Think your furnace and air conditioner are two separate systems? Think again. While a furnace and air conditioner each have their own stand-alone equipment, they are a part of the overall HVAC system that utilizes the same ventilation system to heat and cool your home.
Every time your air conditioner or furnace runs, it blows the air through the ductwork and out the vents. Even though the furnace isn’t operating when the AC runs, it still delivers cold air throughout the home using the same blower, and passing through the same air filtration system.
What does a furnace filter do?
Before conditioned air is blown out into your rooms, it passes through a furnace filter to trap airborne contaminants from entering the HVAC system. Removing particles first makes the furnace and AC unit function better, which keeps them running longer and in good repair.
An efficient furnace means it also returns conditioned air to your home more effectively. Without contaminants and pollutants entering the HVAC system, these particles will be trapped before they enter the air supply, and spread throughout your home. You’ll breathe cleaner air because your furnace and AC unit are as efficient as they can be.
How often should the furnace filter be changed?
While you’ll find suggested guidelines for changing a furnace filter vary, common sense dictates that it’s dependent on lifestyle and your HVAC system’s history.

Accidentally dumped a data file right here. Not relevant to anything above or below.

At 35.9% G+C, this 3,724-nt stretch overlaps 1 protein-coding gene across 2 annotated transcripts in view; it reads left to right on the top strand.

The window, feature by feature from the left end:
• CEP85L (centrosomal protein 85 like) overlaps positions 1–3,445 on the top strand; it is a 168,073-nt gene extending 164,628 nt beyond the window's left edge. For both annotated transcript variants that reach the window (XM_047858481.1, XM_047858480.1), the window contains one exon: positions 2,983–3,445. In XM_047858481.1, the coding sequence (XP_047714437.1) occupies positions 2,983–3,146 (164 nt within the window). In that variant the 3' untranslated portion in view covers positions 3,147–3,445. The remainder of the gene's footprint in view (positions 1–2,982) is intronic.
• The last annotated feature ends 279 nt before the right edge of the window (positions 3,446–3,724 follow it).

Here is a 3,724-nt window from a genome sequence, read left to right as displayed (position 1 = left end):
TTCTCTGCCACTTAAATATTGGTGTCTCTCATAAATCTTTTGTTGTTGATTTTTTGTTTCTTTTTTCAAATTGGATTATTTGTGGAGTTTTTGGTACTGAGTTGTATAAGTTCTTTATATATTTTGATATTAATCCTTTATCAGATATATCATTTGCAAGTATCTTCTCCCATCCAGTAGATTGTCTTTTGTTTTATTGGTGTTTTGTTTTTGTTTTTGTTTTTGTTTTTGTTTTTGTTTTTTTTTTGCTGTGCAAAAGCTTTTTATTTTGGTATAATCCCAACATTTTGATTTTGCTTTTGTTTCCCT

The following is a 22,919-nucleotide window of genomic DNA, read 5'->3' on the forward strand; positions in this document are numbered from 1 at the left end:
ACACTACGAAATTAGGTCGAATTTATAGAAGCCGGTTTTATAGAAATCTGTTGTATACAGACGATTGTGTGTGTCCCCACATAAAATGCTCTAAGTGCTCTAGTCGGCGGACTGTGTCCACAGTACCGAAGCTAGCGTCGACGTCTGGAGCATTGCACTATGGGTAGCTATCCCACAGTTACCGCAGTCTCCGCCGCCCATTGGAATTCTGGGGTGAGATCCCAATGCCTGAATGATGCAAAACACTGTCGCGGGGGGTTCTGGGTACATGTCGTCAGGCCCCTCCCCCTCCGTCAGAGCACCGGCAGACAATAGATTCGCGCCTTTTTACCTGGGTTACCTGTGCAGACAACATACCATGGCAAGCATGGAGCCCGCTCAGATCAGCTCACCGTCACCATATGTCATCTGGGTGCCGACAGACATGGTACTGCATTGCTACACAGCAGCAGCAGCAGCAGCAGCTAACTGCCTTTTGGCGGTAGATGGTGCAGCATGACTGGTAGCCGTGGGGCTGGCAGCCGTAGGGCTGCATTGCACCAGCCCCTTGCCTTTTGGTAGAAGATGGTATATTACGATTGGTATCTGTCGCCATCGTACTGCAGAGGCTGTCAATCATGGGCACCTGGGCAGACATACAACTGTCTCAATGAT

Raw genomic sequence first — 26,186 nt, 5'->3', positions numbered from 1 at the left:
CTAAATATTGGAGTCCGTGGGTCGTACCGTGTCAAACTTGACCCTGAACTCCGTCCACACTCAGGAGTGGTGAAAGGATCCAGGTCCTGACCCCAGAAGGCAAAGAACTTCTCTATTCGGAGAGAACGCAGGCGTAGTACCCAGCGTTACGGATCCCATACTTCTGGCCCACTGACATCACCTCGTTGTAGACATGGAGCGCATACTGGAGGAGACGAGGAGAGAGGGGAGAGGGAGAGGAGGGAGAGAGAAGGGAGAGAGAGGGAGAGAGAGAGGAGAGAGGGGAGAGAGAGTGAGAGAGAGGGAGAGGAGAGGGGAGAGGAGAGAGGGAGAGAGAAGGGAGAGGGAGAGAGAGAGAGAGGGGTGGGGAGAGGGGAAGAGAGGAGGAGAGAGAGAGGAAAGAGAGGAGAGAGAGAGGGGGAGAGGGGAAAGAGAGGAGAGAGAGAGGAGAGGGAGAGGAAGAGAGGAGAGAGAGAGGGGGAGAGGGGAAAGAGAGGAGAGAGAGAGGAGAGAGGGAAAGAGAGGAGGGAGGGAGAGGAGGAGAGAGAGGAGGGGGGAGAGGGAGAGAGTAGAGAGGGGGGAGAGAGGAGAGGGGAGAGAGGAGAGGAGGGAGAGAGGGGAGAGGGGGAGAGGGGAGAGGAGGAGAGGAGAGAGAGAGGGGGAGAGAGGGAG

Do you have an active household with lots of kids, guests, and pets? More activity brings in more particles and potential contaminants that can enter the cycle. To keep it clean, err on the side of replacing it more frequently.
Do you live alone and travel extensively? Because your home is a relatively closed environment, you may be able to push the envelope of furnace filter replacement, knowing your home is as clean as it can be.
No matter your lifestyle, furnace filters should be replaced regularly, from monthly to yearly. Just like there is a wide range of guidelines, you’ll also find a variety of filters that are crafted with your lifestyle in mind.
In most cases, size matters. Thicker filters have the capability to capture more contaminants. In this case, a 6-inch filter would have more trapping power than a 1-inch. You’ll find manufacturers express this according to MERV guidelines, which stands for minimum efficiency reporting value. One to two-inch filters have a replacement suggestion of one to three months, while five to six-inch filters can move to nine to twelve months.
Of course, more is often better. Discuss this with one of our technicians to start the right maintenance plan for your lifestyle and system.
It’s the best way to keep your HVAC systems fully operational, and ensure it’s in the best condition possible.